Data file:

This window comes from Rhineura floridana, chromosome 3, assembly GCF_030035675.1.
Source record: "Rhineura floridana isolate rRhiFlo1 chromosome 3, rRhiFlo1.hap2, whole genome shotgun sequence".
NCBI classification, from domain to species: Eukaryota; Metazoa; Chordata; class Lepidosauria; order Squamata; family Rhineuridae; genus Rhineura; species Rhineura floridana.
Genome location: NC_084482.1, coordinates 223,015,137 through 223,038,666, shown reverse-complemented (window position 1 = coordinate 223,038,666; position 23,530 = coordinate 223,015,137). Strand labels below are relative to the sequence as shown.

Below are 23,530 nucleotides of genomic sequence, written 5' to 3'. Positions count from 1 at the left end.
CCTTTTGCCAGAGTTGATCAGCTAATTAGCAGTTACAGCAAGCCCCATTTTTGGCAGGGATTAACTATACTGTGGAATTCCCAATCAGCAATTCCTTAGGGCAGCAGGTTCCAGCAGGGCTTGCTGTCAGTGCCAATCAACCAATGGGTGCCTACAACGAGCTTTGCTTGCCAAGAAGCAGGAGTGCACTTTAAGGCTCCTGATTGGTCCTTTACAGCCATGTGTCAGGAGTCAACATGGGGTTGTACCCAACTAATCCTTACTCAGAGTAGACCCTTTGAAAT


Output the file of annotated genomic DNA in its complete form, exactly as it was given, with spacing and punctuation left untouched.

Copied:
This window comes from Rhineura floridana, chromosome 3, assembly GCF_030035675.1.
Source record: "Rhineura floridana isolate rRhiFlo1 chromosome 3, rRhiFlo1.hap2, whole genome shotgun sequence".
NCBI classification, from domain to species: Eukaryota; Metazoa; Chordata; class Lepidosauria; order Squamata; family Rhineuridae; genus Rhineura; species Rhineura floridana.
Genome location: NC_084482.1, coordinates 223,015,137 through 223,038,666, shown reverse-complemented (window position 1 = coordinate 223,038,666; position 23,530 = coordinate 223,015,137). Strand labels below are relative to the sequence as shown.

Below are 23,530 nucleotides of genomic sequence, written 5' to 3'. Positions count from 1 at the left end.
CCTTTTGCCAGAGTTGATCAGCTAATTAGCAGTTACAGCAAGCCCCATTTTTGGCAGGGATTAACTATACTGTGGAATTCCCAATCAGCAATTCCTTAGGGCAGCAGGTTCCAGCAGGGCTTGCTGTCAGTGCCAATCAACCAATGGGTGCCTACAACGAGCTTTGCTTGCCAAGAAGCAGGAGTGCACTTTAAGGCTCCTGATTGGTCCTTTACAGCCATGTGTCAGGAGTCAACATGGGGTTGTACCCAACTAATCCTTACTCAGAGTAGACCCTTTGAAAT